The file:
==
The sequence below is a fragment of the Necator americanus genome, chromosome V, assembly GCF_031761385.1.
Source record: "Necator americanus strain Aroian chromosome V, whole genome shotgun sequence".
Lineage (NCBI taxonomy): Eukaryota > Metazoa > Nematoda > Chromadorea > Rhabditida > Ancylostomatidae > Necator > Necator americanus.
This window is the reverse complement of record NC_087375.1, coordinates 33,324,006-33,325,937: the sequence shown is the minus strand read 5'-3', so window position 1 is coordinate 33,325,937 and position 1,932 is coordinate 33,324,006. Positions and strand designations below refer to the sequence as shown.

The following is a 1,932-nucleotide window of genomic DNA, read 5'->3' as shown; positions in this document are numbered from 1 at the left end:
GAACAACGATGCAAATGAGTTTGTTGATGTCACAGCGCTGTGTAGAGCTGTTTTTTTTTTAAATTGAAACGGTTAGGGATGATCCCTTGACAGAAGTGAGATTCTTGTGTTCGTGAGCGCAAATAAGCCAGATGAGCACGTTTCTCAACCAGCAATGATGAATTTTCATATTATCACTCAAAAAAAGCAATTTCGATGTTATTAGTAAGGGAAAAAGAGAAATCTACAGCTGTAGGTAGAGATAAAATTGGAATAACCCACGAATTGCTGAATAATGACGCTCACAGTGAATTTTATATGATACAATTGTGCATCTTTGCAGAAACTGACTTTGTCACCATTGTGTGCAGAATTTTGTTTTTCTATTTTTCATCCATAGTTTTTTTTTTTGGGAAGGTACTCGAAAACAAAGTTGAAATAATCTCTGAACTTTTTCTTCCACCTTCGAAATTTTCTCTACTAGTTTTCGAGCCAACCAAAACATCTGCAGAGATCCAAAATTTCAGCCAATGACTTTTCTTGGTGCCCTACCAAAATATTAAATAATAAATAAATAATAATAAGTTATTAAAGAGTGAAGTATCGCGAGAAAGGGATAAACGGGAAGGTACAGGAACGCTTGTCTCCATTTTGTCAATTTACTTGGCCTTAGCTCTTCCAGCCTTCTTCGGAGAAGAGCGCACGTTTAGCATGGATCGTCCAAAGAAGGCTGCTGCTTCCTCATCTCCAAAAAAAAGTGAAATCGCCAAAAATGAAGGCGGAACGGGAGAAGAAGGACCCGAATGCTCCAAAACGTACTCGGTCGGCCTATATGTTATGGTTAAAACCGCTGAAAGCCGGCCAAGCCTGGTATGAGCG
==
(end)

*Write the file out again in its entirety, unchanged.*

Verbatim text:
The sequence below is a fragment of the Necator americanus genome, chromosome V, assembly GCF_031761385.1.
Source record: "Necator americanus strain Aroian chromosome V, whole genome shotgun sequence".
Lineage (NCBI taxonomy): Eukaryota > Metazoa > Nematoda > Chromadorea > Rhabditida > Ancylostomatidae > Necator > Necator americanus.
This window is the reverse complement of record NC_087375.1, coordinates 33,324,006-33,325,937: the sequence shown is the minus strand read 5'-3', so window position 1 is coordinate 33,325,937 and position 1,932 is coordinate 33,324,006. Positions and strand designations below refer to the sequence as shown.

The following is a 1,932-nucleotide window of genomic DNA, read 5'->3' as shown; positions in this document are numbered from 1 at the left end:
GAACAACGATGCAAATGAGTTTGTTGATGTCACAGCGCTGTGTAGAGCTGTTTTTTTTTTAAATTGAAACGGTTAGGGATGATCCCTTGACAGAAGTGAGATTCTTGTGTTCGTGAGCGCAAATAAGCCAGATGAGCACGTTTCTCAACCAGCAATGATGAATTTTCATATTATCACTCAAAAAAAGCAATTTCGATGTTATTAGTAAGGGAAAAAGAGAAATCTACAGCTGTAGGTAGAGATAAAATTGGAATAACCCACGAATTGCTGAATAATGACGCTCACAGTGAATTTTATATGATACAATTGTGCATCTTTGCAGAAACTGACTTTGTCACCATTGTGTGCAGAATTTTGTTTTTCTATTTTTCATCCATAGTTTTTTTTTTTGGGAAGGTACTCGAAAACAAAGTTGAAATAATCTCTGAACTTTTTCTTCCACCTTCGAAATTTTCTCTACTAGTTTTCGAGCCAACCAAAACATCTGCAGAGATCCAAAATTTCAGCCAATGACTTTTCTTGGTGCCCTACCAAAATATTAAATAATAAATAAATAATAATAAGTTATTAAAGAGTGAAGTATCGCGAGAAAGGGATAAACGGGAAGGTACAGGAACGCTTGTCTCCATTTTGTCAATTTACTTGGCCTTAGCTCTTCCAGCCTTCTTCGGAGAAGAGCGCACGTTTAGCATGGATCGTCCAAAGAAGGCTGCTGCTTCCTCATCTCCAAAAAAAAGTGAAATCGCCAAAAATGAAGGCGGAACGGGAGAAGAAGGACCCGAATGCTCCAAAACGTACTCGGTCGGCCTATATGTTATGGTTAAAACCGCTGAAAGCCGGCCAAGCCTGGTATGAGCG